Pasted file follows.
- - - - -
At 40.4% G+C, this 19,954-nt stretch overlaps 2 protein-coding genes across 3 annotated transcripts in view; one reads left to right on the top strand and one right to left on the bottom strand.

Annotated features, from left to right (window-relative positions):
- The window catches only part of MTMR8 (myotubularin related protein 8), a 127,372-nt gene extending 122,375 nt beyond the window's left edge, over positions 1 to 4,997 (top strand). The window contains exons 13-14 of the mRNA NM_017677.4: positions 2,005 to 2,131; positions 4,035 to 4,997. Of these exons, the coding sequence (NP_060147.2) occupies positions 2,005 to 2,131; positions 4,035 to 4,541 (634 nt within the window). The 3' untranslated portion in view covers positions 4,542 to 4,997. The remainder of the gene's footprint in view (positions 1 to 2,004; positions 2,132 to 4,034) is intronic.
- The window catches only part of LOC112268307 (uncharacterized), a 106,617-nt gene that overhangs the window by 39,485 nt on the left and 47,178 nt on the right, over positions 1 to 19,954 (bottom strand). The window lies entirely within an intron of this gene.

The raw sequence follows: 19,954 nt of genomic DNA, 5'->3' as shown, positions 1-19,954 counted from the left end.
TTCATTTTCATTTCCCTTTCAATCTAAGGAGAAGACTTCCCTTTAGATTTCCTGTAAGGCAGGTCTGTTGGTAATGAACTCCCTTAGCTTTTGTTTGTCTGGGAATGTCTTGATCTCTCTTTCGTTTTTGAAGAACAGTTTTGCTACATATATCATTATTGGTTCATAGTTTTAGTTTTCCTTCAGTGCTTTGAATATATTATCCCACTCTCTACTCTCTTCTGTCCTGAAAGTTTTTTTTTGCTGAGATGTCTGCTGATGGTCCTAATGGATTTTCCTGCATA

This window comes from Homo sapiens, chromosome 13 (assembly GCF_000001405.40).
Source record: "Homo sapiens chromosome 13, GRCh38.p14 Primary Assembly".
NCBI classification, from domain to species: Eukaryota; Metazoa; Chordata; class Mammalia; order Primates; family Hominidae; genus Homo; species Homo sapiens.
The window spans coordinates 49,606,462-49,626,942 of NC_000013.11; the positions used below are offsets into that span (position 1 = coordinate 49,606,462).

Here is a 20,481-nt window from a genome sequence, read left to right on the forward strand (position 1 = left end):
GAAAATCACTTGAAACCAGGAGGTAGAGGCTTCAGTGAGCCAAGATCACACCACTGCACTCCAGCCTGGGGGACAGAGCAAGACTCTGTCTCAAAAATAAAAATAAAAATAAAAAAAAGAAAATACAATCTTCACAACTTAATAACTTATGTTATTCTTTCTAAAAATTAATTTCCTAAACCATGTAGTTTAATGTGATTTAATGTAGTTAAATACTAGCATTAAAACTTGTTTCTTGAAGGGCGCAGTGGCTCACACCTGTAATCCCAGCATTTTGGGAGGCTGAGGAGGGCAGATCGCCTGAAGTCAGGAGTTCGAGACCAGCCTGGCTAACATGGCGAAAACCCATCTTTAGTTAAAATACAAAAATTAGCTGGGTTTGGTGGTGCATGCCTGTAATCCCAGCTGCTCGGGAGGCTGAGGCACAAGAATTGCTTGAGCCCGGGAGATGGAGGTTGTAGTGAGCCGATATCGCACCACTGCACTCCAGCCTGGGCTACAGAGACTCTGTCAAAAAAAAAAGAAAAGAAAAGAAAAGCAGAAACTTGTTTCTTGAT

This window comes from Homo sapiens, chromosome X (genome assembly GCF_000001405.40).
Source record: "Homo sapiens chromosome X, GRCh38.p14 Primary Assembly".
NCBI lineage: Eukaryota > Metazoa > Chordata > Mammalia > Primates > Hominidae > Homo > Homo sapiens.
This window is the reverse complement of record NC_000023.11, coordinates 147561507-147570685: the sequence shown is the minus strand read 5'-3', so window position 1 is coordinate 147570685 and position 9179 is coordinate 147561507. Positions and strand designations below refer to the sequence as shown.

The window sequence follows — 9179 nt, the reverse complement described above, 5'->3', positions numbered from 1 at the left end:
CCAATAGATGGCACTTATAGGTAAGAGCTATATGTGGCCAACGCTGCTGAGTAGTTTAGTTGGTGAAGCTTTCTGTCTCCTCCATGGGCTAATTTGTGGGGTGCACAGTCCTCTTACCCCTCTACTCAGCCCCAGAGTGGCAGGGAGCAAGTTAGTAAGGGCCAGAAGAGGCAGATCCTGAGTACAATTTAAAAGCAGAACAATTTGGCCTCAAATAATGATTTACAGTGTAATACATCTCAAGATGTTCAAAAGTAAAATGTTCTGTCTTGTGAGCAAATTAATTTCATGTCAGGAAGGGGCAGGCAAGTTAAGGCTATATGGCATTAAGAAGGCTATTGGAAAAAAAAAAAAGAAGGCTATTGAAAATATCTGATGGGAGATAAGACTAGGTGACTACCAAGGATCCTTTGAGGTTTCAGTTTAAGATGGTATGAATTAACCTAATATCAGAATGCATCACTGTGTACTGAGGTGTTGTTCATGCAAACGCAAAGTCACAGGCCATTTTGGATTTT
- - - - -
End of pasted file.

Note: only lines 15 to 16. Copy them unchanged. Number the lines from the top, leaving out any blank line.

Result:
NCBI lineage: Eukaryota > Metazoa > Chordata > Mammalia > Primates > Hominidae > Homo > Homo sapiens.
This window is the reverse complement of record NC_000023.11, coordinates 147561507-147570685: the sequence shown is the minus strand read 5'-3', so window position 1 is coordinate 147570685 and position 9179 is coordinate 147561507. Positions and strand designations below refer to the sequence as shown.